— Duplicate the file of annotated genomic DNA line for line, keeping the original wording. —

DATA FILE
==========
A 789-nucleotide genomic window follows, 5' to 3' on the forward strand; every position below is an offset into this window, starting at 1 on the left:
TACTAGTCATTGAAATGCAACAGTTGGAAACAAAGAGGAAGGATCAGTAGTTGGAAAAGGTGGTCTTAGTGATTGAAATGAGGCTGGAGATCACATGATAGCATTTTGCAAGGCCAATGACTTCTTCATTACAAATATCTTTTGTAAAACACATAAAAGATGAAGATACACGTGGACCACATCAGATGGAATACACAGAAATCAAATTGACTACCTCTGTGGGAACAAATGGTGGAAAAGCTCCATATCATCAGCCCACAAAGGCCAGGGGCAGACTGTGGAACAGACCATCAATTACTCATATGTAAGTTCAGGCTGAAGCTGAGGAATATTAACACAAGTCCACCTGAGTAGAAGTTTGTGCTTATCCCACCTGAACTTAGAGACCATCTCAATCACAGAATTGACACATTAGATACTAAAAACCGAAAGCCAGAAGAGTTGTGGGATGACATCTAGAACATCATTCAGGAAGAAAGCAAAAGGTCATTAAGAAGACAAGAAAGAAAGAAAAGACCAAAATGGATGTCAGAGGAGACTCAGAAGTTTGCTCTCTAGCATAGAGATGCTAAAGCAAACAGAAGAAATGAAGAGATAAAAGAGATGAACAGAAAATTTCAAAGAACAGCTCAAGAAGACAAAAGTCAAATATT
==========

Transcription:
A 789-nucleotide genomic window follows, 5' to 3' on the forward strand; every position below is an offset into this window, starting at 1 on the left:
TACTAGTCATTGAAATGCAACAGTTGGAAACAAAGAGGAAGGATCAGTAGTTGGAAAAGGTGGTCTTAGTGATTGAAATGAGGCTGGAGATCACATGATAGCATTTTGCAAGGCCAATGACTTCTTCATTACAAATATCTTTTGTAAAACACATAAAAGATGAAGATACACGTGGACCACATCAGATGGAATACACAGAAATCAAATTGACTACCTCTGTGGGAACAAATGGTGGAAAAGCTCCATATCATCAGCCCACAAAGGCCAGGGGCAGACTGTGGAACAGACCATCAATTACTCATATGTAAGTTCAGGCTGAAGCTGAGGAATATTAACACAAGTCCACCTGAGTAGAAGTTTGTGCTTATCCCACCTGAACTTAGAGACCATCTCAATCACAGAATTGACACATTAGATACTAAAAACCGAAAGCCAGAAGAGTTGTGGGATGACATCTAGAACATCATTCAGGAAGAAAGCAAAAGGTCATTAAGAAGACAAGAAAGAAAGAAAAGACCAAAATGGATGTCAGAGGAGACTCAGAAGTTTGCTCTCTAGCATAGAGATGCTAAAGCAAACAGAAGAAATGAAGAGATAAAAGAGATGAACAGAAAATTTCAAAGAACAGCTCAAGAAGACAAAAGTCAAATATT